Child molestation is at once the most heinous crime a person can be accused of—even murderers and other rapists in prison treat pedophiles like pariahs—and the most difficult charge to refute. Small children can’t articulate traumatic experiences they don’t understand, so adults naturally tend to err on the side of assuming the worst. And the notion that a child might lie about something like that just seems unthinkable, even though kids lie all the time, often for no very good reason at all. The Danish witch-hunt melodrama The Hunt, in which kindergarten teacher Mads Mikkelsen gets falsely accused of having abused one of his students—the daughter of his best friend, no less—suggests that once even the vaguest suggestion of improper behavior rears its ugly head, you’re pretty much screwed. It’s your word against that of an adorable little girl, and even if she subsequently recants, by then it’s far too late.
Far and away the best aspect of The Hunt is how it handles the events that lead to Mikkelsen’s persecution. It’s actually the girl (Annika Wedderkopp) who “transgresses”—she has a goofy little preadolescent crush on him, as sometimes happens with kids who’ve imperfectly processed what they see adults doing. The movie’s cruelest irony is that, when she presents him with a token of her affection, he handles the situation perfectly, with exquisite sensitivity and respect for her feelings. Nonetheless, she feels wounded (in part due to a misunderstanding) and impulsively says the wrong thing to the wrong person, setting wheels in motion that soon threaten to crush Mikkelsen and then run over him multiple times, just to make sure he doesn’t get up. All of his denials fall on deaf ears, and even his best friend (Thomas Bo Larsen), who’s known him for many years, doesn’t hesitate to grab a torch and a pitchfork.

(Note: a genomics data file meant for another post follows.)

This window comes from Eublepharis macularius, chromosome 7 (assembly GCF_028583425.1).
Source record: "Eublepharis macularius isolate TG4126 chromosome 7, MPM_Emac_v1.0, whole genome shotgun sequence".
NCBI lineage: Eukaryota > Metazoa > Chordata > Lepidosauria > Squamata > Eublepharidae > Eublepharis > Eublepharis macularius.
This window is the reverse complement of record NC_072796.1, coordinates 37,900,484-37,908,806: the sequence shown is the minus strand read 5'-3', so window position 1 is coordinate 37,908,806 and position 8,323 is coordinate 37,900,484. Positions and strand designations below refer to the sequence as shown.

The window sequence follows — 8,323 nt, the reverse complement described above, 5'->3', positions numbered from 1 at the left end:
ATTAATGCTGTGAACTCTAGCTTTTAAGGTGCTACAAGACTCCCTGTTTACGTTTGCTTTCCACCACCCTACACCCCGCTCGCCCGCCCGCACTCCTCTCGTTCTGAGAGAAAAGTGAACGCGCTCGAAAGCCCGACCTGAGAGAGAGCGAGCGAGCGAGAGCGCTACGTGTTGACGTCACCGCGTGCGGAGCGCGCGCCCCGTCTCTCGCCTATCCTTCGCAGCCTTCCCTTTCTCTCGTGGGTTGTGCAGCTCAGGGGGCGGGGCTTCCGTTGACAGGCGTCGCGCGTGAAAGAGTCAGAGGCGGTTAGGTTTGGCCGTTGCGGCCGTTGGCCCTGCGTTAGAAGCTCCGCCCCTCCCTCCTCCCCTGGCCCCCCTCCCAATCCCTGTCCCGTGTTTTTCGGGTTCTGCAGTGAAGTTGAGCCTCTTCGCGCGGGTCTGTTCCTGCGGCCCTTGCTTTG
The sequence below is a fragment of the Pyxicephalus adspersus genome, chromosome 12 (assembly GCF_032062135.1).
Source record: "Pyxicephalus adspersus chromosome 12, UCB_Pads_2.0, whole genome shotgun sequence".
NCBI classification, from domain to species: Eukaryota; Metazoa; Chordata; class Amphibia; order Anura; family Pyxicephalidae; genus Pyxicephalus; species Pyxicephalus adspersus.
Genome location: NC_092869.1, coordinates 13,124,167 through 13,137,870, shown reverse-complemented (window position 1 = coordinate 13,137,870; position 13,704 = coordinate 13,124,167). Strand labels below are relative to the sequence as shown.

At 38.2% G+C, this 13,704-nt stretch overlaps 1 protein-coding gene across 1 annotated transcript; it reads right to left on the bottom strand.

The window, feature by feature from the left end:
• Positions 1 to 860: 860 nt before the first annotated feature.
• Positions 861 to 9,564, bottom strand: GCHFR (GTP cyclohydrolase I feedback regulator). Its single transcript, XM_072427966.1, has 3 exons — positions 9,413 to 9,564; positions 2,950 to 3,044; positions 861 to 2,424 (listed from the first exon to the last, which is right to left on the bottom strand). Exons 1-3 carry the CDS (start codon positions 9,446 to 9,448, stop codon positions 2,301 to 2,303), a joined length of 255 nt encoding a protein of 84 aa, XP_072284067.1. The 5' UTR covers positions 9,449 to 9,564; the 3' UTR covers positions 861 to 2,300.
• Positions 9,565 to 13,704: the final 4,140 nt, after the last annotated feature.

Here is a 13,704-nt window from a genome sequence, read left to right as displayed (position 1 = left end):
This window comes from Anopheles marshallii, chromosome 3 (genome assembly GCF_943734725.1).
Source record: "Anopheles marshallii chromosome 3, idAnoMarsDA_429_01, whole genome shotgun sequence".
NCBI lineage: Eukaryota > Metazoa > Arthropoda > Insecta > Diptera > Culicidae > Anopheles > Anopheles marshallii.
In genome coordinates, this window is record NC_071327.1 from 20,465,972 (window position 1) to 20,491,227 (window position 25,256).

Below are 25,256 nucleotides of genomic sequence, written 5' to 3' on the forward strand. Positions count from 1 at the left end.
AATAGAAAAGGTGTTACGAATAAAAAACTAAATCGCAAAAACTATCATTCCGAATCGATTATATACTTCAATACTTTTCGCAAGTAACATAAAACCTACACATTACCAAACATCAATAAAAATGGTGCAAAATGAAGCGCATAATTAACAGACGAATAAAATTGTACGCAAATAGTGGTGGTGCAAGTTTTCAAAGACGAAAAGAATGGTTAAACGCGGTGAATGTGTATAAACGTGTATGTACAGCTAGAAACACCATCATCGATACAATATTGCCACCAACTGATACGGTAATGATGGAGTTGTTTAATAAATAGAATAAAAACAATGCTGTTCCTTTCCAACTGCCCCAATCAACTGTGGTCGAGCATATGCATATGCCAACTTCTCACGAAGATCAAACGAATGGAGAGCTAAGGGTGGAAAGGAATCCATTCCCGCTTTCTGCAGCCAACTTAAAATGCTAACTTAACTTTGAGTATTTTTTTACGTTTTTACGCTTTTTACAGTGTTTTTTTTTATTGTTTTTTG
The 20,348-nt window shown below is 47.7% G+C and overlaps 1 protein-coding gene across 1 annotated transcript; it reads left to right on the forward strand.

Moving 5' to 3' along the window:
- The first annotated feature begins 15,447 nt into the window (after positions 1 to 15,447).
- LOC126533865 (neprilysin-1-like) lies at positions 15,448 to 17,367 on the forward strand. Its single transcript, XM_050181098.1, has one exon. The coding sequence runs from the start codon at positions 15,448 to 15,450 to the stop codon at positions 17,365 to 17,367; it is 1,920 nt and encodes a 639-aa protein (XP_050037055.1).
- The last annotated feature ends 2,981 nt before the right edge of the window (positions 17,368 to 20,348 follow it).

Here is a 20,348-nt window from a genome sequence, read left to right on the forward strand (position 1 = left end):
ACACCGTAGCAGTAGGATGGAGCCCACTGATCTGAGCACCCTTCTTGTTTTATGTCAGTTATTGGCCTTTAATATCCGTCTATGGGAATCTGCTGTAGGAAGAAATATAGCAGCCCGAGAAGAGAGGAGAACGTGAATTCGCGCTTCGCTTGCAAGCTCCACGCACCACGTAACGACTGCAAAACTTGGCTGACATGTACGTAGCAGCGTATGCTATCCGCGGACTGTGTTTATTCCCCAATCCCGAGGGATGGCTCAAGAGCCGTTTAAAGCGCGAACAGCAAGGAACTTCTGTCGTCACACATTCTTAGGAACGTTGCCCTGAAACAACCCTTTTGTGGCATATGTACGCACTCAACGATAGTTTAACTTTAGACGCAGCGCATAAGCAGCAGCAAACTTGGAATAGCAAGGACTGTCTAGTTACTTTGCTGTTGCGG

Director Thomas Vinterberg is no stranger to this sort of emotional hysteria, having made his name with The Celebration, which pivots on a similar accusation (albeit made by an adult child many years later). And after a decade of ill-conceived experiments like It’s All About Love and Dear Wendy, it’s good to see him back in quasi-Dogme mode, focusing on intimate behavioral details in a heightened but fundamentally naturalistic setting. Yet while The Hunt is very well made, it’s also exactly what viewers would expect, given its subject matter. Mikkelsen gives an impassioned performance, but his character is a pure, noble victim, and the film merely observes sorrowfully as his life falls apart, with special emphasis on the destruction of his closest friendship. None of the complexity of that initial interaction between teacher and lovestruck little girl carries over into the town’s reaction, which closely resembles that of the villagers in Frankenstein. It’s like watching a deer run from shotguns for two hours—it evokes some sympathy, but that’s about all.